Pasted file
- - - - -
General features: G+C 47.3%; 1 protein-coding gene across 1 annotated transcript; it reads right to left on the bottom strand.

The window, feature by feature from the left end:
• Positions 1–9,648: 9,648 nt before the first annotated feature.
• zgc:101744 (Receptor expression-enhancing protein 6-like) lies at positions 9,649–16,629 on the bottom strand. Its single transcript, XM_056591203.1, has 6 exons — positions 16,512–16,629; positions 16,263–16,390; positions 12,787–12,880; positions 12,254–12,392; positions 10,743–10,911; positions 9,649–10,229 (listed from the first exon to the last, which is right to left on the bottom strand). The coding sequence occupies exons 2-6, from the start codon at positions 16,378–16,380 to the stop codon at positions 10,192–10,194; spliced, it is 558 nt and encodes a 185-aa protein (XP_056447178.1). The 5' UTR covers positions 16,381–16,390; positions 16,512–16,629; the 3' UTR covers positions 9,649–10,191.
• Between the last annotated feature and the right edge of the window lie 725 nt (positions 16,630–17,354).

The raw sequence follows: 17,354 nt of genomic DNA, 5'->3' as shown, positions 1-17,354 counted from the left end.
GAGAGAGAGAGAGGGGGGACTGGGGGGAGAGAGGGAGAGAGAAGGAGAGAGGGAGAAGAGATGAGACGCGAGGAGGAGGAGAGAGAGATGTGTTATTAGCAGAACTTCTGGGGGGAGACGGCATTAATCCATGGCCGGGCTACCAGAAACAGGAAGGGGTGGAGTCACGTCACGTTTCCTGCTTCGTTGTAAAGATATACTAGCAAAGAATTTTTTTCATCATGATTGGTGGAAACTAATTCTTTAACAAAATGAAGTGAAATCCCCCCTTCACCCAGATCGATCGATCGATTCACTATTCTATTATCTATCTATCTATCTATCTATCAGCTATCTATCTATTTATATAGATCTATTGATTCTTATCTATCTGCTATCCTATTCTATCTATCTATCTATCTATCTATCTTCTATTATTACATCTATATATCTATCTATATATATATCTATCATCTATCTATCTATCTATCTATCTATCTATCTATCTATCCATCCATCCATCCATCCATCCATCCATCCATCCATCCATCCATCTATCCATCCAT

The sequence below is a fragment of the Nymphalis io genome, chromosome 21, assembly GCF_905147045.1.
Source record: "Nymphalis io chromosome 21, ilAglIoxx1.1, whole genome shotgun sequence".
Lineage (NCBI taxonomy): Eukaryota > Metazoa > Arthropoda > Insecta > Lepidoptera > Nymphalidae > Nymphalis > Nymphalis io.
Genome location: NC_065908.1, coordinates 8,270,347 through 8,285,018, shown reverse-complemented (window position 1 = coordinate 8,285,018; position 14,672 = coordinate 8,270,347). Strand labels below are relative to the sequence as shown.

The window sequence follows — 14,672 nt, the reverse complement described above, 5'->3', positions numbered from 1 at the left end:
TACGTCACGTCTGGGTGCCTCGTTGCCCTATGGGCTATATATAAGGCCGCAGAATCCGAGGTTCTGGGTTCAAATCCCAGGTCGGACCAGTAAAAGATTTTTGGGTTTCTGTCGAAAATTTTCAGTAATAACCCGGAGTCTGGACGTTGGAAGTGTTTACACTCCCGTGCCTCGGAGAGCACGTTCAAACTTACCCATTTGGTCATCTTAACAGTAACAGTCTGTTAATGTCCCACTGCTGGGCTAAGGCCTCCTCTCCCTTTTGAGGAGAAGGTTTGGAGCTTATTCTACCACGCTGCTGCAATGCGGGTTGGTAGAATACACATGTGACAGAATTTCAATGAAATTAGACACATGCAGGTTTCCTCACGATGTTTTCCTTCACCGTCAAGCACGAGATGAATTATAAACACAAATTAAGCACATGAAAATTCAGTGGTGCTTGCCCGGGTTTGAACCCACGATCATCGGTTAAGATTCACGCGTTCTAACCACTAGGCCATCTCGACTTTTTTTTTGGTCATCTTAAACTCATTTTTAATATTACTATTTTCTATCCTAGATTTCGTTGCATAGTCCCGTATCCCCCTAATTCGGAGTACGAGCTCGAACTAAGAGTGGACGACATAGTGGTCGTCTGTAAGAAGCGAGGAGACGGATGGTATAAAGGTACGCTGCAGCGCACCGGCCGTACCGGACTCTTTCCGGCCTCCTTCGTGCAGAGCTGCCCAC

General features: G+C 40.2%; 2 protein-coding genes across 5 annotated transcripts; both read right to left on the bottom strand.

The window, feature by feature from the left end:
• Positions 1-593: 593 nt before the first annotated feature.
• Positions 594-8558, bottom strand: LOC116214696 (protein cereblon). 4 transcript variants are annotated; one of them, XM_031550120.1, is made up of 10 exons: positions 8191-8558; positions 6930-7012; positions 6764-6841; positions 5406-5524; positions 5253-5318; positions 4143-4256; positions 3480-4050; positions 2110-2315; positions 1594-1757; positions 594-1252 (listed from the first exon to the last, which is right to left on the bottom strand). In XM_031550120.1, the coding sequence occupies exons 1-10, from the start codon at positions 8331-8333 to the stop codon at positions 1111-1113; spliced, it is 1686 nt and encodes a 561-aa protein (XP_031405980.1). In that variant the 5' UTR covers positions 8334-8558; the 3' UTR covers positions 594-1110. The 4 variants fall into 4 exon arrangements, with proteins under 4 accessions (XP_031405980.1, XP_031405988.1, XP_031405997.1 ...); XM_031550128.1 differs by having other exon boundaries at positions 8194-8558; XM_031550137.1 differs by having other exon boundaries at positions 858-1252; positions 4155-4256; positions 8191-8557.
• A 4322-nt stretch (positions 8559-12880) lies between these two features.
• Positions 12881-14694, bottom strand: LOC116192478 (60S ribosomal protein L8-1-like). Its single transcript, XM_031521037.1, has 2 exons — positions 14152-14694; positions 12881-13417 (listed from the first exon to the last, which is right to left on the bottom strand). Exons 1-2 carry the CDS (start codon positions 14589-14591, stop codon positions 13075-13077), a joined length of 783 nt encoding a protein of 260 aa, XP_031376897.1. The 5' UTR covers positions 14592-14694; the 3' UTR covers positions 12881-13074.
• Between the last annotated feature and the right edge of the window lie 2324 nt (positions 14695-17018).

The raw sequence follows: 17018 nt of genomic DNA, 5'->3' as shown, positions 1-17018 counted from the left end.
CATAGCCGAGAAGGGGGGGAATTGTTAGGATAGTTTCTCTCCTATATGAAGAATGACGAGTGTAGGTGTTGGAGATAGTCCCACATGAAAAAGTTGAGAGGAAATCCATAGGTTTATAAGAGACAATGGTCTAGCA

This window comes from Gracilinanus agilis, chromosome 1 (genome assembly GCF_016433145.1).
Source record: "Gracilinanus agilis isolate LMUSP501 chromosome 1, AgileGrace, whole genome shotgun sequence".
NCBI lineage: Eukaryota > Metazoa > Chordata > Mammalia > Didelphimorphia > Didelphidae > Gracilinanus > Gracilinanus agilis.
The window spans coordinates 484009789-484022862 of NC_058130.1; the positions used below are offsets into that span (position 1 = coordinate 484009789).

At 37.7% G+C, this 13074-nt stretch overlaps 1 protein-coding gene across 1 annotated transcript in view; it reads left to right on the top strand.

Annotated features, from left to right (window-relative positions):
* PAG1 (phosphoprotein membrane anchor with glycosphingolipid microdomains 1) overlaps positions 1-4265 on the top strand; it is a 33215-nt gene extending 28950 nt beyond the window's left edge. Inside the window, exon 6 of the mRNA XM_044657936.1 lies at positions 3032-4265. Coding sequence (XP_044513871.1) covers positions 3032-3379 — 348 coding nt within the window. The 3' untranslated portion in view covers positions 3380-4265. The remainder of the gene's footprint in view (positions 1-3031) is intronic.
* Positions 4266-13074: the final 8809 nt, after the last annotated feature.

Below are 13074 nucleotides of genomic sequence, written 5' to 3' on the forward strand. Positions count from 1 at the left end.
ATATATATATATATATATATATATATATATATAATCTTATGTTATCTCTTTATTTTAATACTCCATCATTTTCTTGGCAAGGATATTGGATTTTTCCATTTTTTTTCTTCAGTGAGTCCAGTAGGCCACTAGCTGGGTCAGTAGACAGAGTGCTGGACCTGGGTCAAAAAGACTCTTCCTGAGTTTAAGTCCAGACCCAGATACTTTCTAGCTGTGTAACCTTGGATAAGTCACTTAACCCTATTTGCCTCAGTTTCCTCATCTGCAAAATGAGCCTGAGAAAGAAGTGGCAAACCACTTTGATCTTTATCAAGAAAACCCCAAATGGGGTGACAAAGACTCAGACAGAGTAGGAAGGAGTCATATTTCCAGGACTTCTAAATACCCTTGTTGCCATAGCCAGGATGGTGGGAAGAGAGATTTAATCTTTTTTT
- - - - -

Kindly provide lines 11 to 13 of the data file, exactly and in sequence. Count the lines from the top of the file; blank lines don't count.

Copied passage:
Genome location: NC_065908.1, coordinates 8,270,347 through 8,285,018, shown reverse-complemented (window position 1 = coordinate 8,285,018; position 14,672 = coordinate 8,270,347). Strand labels below are relative to the sequence as shown.

The window sequence follows — 14,672 nt, the reverse complement described above, 5'->3', positions numbered from 1 at the left end:
TACGTCACGTCTGGGTGCCTCGTTGCCCTATGGGCTATATATAAGGCCGCAGAATCCGAGGTTCTGGGTTCAAATCCCAGGTCGGACCAGTAAAAGATTTTTGGGTTTCTGTCGAAAATTTTCAGTAATAACCCGGAGTCTGGACGTTGGAAGTGTTTACACTCCCGTGCCTCGGAGAGCACGTTCAAACTTACCCATTTGGTCATCTTAACAGTAACAGTCTGTTAATGTCCCACTGCTGGGCTAAGGCCTCCTCTCCCTTTTGAGGAGAAGGTTTGGAGCTTATTCTACCACGCTGCTGCAATGCGGGTTGGTAGAATACACATGTGACAGAATTTCAATGAAATTAGACACATGCAGGTTTCCTCACGATGTTTTCCTTCACCGTCAAGCACGAGATGAATTATAAACACAAATTAAGCACATGAAAATTCAGTGGTGCTTGCCCGGGTTTGAACCCACGATCATCGGTTAAGATTCACGCGTTCTAACCACTAGGCCATCTCGACTTTTTTTTTGGTCATCTTAAACTCATTTTTAATATTACTATTTTCTATCCTAGATTTCGTTGCATAGTCCCGTATCCCCCTAATTCGGAGTACGAGCTCGAACTAAGAGTGGACGACATAGTGGTCGTCTGTAAGAAGCGAGGAGACGGATGGTATAAAGGTACGCTGCAGCGCACCGGCCGTACCGGACTCTTTCCGGCCTCCTTCGTGCAGAGCTGCCCAC